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People Unlike Us

A book that will change how you think of difference,parenting and commitment

Why do parents love their children? Apart from the neurobiological imperative,it’s also a bit of a vanity project. You want to see yourselves flatteringly mirrored back,you want to give them chances and choices you would have liked. You are looking to continue the story of you. You are rarely prepared to confront strangeness and dissimilarity.

Andrew Solomon’s new book,Far from the Tree: A Dozen Kinds of Love,asks what happens when your children try you in unimaginable ways. Solomon is gay,and had a hard time getting his parents used to the idea. Buttressed on either end by a personal essay about being a son and a father,Solomon’s book investigates the families of those who are at an angle to the social norm. His chapters are bluntly titled “Deaf”,“Dwarfs”,“Down’s Syndrome”,“Autism”,“Schizophrenia” and so on.

Solomon calls these states of difference — being gay,having a physical or intellectual disability,being a genius — “horizontal identities”,aspects where the child does not resemble the family. Interestingly,instead of these leading to a common understanding of prejudice and greater solidarity,most of the people interviewed for the book resisted being clubbed together — parents of schizophrenics were creeped out by dwarfs,people with autism pointed out that Down’s Syndrome people had lower intelligence than theirs.

Out of these materials,Solomon has fashioned a tremendous and humane book that is bound to alter the way one thinks of difference,disability,love and commitment. Across the hundreds of interviews with families,you see the patience and valour of some parents,you also see exhaustion,ambivalence and problematic choices. What if your child was born of rape,for instance? Or if they become criminals,and the world judges you? Or if they are extraordinarily gifted,beyond your comprehension? These are testing,complex relationships that force you to wonder,as Solomon does,“how much of a mother’s love is mammalian DNA,how much a social convention,and how much it is a result of personal determination”.

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Special needs can be conceived as illness or as identity — the first view disparages the condition,the second validates it. When people say they want their deaf child to be cured,what the child hears is this: her parents want her replaced with someone else. If “deafness” is seen as a pathology,Deaf (capital D) culture is an assertive politics and community — like gay culture is to homosexuality. Such bitter battles rage everywhere,between those who seek a scientific cure,and those who have a political model of disability. While the former petition for greater funding and research,and place their faith in medical advances,the latter ask if the problem is disability itself or the way the world treats persons with disability,as a problem that needs “solving” instead of accommodating them as equal citizens. Even in India,where the struggles and victories are so preliminary and the choices so constrained,these are questions with high stakes.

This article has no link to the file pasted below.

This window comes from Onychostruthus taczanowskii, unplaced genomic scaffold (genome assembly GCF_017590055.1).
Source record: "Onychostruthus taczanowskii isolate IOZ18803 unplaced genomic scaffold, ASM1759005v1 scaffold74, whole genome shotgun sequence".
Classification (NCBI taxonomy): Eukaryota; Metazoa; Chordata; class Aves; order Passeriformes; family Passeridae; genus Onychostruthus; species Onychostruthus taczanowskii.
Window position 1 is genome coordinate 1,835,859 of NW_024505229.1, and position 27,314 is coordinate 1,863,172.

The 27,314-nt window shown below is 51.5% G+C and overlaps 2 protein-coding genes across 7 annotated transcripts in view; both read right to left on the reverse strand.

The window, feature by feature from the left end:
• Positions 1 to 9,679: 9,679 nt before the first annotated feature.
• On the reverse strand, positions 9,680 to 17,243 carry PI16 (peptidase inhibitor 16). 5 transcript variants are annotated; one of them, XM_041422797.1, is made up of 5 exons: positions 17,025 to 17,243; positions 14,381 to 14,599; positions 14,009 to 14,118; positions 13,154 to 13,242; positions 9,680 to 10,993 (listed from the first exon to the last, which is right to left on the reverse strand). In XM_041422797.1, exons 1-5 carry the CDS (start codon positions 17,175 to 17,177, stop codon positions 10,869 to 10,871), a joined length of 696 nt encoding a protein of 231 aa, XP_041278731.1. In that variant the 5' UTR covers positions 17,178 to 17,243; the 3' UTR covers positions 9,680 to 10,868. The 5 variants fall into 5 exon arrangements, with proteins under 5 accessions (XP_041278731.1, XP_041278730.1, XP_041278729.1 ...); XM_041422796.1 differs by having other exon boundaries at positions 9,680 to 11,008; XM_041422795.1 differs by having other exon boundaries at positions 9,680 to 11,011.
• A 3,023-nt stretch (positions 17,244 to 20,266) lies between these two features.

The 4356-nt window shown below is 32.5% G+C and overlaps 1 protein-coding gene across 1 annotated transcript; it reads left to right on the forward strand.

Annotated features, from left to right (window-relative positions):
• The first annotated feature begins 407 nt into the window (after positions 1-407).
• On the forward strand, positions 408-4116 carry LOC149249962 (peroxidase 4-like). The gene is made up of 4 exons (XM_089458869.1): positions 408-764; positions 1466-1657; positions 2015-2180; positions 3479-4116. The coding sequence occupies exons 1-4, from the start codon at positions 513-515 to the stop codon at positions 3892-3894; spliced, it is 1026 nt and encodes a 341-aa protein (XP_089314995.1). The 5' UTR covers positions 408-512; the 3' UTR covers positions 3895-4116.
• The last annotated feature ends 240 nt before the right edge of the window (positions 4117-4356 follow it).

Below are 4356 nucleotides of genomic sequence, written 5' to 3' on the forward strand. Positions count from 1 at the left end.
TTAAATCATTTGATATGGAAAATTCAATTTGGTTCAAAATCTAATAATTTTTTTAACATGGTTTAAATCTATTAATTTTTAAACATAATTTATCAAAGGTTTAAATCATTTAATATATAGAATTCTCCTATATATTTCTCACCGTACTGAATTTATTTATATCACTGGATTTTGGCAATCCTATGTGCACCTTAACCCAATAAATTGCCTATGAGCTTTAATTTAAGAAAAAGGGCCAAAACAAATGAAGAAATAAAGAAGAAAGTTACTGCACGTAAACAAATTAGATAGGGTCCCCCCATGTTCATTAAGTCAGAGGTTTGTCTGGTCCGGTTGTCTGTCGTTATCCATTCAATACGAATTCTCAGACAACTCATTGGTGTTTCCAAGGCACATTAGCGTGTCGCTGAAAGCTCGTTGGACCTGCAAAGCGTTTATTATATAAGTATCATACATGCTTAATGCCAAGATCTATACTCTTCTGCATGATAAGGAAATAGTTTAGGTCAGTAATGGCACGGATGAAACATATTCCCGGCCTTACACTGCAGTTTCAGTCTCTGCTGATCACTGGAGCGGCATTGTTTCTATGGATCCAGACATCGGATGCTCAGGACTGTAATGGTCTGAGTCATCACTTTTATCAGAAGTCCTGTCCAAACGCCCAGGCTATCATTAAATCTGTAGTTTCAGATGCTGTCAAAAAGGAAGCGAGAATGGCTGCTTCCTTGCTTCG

Special needs parents are often torn between what they want to do for the child,often drastic intervention,and what the child ­herself might choose. For instance,when Ashley X was diagnosed with a severe brain injury that left her unable to function,her ­parents chose to attenuate her growth,leave her body permanently childlike. Her case caused great anger,with media talk of “designer cripples” — however,Solomon takes a kinder view,arguing that her parents did it out of love,that easing their lives was critical to Ashley’s well-being too,that we need to employ a subtler moral calculus on parenting a ­disabled child.

Far from the Tree makes each of these experiences terribly involving — you see the repetitive effort of asking a DS child to say “see the flower”,the rejoicing at small breakthroughs,the rejections,the determination. You learn about the cruelties of the past and the politics of the present. It opens up ­slippery questions — why is prenatal testing and abortion of foetuses with Down’s Syndrome all right,when aborting a female baby is not? After all,seeking to eliminate the chance of a disabled child is an attempt to strip the world of variety and ­vulnerability. Solomon observes,“Life is enriched by difficulty; love is made more acute when it requires exertion.” This book shows you how ­relative “normality” can insulate you from the world and numb your empathy.

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Though some of the parents interviewed in this book have given up their children,even wished their child would die,it’s remarkable how so many refuse to have it any different. Karen Robards says of her son’s Down Syndrome: “For David,I’d cure it in an instant; but for us,I wouldn’t exchange these experiences for anything.” Even Sue Klebold,the mother of one of the Columbine mass-shooters,concludes: “I know it would have been better for the world if Dylan had never been born. But I believe it would not have been better for me.”

First published on: 10-03-2013 at 10:33:22 pm
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